In my last post, I promised to continue discussing the frequency of errors in newspaper articles. Last week I tried to read an article in The Birmingham News about a woman who had been recruiting homeless people to cash counterfeit checks for her. By the time I reached the end of the article, I had highlighed seven errors, which I will share with you here, along with their corrections.
Whoops #1: As written, this sentence makes it sound as if the woman was driving a car that had a typewriter for a sidecar.
Law enforcement recovered $22,000 in counterfeit checks from the car she was driving along with a typewriter, he said.
The problem here is poor word order. The phrase about the typewriter belongs next to the counterfeit checks because both things were recovered. The sentence should read this way:
Law enforcement recovered a typewriter and $22,000 in counterfeit checks from the car she was driving, he said.
Whoops #2: The problem with this sentence is subject/verb agreement.
According to a preliminary estimate, a little over $110,000 in counterfeit checks were seized by law enforcement from Tate's home and car the day she was arrested, Bailey testified.
A LITTLE OVER $110,000 is a lump sum of money and should be considered singular. It should not be used with the plural verb WERE. The verb should be WAS.
NOTE: An even more efficient way to improve this sentence and avoid the WAS/WERE decision is to make it active rather than passive:
According to a preliminary estimate, law enforcement seized a little over $110,000 in counterfeit checks from Tate's home and car the day she was arrested, Bailey testified.
Whoops #3: This glitch has to do with verb tense.
…her role was to show others involved where the banks are and where the homeless people congregated, he said.
The writer should decide whether he is speaking in the present tense or the past tense. If he says HER ROLE WAS, then he should not say WHERE THE BANKS ARE (present tense) and then flip back to the past tense with THE HOMELESS PEOPLE CONGREGATED. If they congregated in the past, why would you need them where the banks are now? The sentence should read this way to be parallel in structure and verb tense:
…her role was to show others involved where the banks were and where the homeless people congregated, he said.
Whoops #4 and #5: Strings of phrases can confuse meaning. The writer should also remember that AN rather than A is the correct article (noun determiner) in front of a word that begins with a vowel.N N writer should also remember that An g. The also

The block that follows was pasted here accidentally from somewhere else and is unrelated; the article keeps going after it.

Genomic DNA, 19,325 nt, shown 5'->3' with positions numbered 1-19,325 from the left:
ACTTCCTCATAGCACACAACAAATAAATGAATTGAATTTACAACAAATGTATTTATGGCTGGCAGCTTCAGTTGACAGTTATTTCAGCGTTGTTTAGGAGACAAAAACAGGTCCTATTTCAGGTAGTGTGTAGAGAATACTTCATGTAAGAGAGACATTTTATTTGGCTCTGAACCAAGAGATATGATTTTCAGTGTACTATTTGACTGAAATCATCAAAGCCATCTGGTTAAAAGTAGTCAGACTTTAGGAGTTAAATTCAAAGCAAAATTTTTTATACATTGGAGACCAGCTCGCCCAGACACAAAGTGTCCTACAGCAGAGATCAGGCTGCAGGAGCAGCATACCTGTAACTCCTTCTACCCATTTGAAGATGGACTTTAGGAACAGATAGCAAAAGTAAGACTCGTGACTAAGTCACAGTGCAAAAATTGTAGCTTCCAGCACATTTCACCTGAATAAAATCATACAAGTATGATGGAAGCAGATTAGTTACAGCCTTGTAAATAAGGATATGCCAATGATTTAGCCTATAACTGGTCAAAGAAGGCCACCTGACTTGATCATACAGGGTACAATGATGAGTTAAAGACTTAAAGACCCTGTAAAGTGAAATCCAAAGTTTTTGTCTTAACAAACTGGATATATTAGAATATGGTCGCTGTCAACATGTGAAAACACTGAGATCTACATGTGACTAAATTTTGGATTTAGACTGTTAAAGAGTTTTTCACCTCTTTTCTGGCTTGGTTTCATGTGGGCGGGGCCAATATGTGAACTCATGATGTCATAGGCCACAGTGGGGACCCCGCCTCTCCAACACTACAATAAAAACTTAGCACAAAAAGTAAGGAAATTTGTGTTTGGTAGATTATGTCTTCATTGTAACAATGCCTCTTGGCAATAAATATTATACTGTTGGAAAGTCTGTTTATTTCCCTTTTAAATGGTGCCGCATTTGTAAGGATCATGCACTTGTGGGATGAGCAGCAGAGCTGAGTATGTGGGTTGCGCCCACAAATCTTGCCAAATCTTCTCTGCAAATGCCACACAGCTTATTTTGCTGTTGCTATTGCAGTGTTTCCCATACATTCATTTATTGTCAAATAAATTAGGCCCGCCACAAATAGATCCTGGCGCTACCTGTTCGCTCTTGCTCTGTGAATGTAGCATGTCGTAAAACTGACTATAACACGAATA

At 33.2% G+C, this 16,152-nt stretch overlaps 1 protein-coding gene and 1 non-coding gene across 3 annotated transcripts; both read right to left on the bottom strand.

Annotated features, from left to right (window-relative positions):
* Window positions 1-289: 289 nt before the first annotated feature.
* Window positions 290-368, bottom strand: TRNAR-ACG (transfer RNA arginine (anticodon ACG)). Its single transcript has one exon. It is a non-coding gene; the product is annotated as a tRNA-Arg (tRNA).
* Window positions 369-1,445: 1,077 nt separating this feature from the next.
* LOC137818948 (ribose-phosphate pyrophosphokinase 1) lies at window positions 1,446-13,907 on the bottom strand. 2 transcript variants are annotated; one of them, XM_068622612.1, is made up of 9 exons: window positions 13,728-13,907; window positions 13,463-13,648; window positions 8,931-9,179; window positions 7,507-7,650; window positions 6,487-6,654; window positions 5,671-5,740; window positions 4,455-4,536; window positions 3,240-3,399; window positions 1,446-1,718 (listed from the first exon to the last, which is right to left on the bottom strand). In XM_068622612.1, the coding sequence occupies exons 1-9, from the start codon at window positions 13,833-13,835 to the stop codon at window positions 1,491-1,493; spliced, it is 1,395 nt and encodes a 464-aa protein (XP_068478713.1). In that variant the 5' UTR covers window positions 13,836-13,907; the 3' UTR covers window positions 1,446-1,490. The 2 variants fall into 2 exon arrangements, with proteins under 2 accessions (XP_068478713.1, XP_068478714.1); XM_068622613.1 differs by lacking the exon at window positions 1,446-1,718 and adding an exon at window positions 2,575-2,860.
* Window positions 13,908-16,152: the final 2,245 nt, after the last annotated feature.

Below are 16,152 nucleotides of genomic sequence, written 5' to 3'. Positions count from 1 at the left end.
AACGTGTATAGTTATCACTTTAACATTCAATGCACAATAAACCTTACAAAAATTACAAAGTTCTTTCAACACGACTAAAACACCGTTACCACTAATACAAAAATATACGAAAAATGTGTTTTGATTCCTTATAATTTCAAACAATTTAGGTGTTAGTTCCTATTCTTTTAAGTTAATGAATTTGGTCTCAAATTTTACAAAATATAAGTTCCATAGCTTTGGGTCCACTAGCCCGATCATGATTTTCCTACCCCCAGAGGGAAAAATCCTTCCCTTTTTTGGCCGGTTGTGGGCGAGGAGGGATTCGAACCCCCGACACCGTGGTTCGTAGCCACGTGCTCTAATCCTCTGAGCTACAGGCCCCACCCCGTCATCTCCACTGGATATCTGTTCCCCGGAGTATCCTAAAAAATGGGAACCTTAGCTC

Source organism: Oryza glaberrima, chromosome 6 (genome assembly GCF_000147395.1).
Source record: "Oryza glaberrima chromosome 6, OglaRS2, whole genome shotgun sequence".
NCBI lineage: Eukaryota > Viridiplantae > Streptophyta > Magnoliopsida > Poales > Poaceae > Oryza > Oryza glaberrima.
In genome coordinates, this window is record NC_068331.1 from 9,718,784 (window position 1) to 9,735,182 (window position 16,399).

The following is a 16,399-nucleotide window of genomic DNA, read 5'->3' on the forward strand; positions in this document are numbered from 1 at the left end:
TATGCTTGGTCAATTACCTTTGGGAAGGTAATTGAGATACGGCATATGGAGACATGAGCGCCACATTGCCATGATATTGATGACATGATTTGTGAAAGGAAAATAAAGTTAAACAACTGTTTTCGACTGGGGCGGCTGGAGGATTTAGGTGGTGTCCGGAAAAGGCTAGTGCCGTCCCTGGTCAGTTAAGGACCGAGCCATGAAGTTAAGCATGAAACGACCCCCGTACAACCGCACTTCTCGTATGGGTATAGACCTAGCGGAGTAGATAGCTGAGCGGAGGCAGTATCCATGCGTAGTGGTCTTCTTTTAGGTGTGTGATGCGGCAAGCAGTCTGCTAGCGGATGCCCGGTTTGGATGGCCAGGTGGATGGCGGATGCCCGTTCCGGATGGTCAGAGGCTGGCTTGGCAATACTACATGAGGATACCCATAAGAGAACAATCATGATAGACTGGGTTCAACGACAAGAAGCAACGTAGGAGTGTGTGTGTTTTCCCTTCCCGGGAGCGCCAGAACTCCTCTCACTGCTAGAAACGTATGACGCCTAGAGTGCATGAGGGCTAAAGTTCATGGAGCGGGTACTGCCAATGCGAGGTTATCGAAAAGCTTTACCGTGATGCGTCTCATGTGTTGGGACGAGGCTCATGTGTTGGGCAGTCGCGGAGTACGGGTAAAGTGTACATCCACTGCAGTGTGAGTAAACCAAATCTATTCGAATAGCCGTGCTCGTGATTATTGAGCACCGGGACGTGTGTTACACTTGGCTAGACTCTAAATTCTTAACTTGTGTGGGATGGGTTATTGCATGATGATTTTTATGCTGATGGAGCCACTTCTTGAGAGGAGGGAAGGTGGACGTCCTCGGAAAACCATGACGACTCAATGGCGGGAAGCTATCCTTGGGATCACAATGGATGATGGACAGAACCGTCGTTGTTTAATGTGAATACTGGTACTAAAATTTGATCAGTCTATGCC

Investigators had been looking into Tate and others after a incident in the fall of 2011 after authorities were alerted to a incident in Trussville where someone tried to cash a counterfeit check.
The two AFTER(s) confuse the time frame. The two uses of INCIDENT make it sound as if there are two separate incidents. WHERE should refer to location, not function. Here is what I consider a better version of this sentence:
Investigators had been looking into Tate and others after authorities were alerted to an incident in Trussville in the fall of 2011 during which someone tried to cash a counterfeit check.
Whoops #6: A comma should not needlessly separate one clause from another. If a subordinate clause comes after an independent clause, it should not be set off with a comma.
The woman from Atlanta tried to hide about $15,000 in counterfeit checks under the vehicle, when police approached.
NOTE: This sentence might be more effective if the WHEN clause were placed at the beginning. If it is placed there, the comma would come after APPROACHED:
When police approached, the woman from Atlanta tried to hide about $15,000 in counterfeit checks under the vehicle.
Whoops #7: When using pronouns like THEIR and THEM, it should be clear to the reader who THEY are in the sentence:
Between six and 12 homeless people have identified Tate as having recruited them during their investigation.
As written, this sentence makes it sound as if the homeless people were conducting the investigation. THEM refers to the homeless people Tate recruited, but THEIR is meant to refer to the police investigators. That won't work. The phrase DURING THE INVESTIGATION should probably be left completely out of this sentence because I doubt that Tate was doing the recruiting during the investigation. Here is how the sentence should read:
Between six and 12 homeless people have identified Tate as having recruited them.
Seven errors in one article would suggest that the writer did not proofread what he wrote. It would also suggest that The Birmingham News is no longer making good use of copy editors in the newsroom.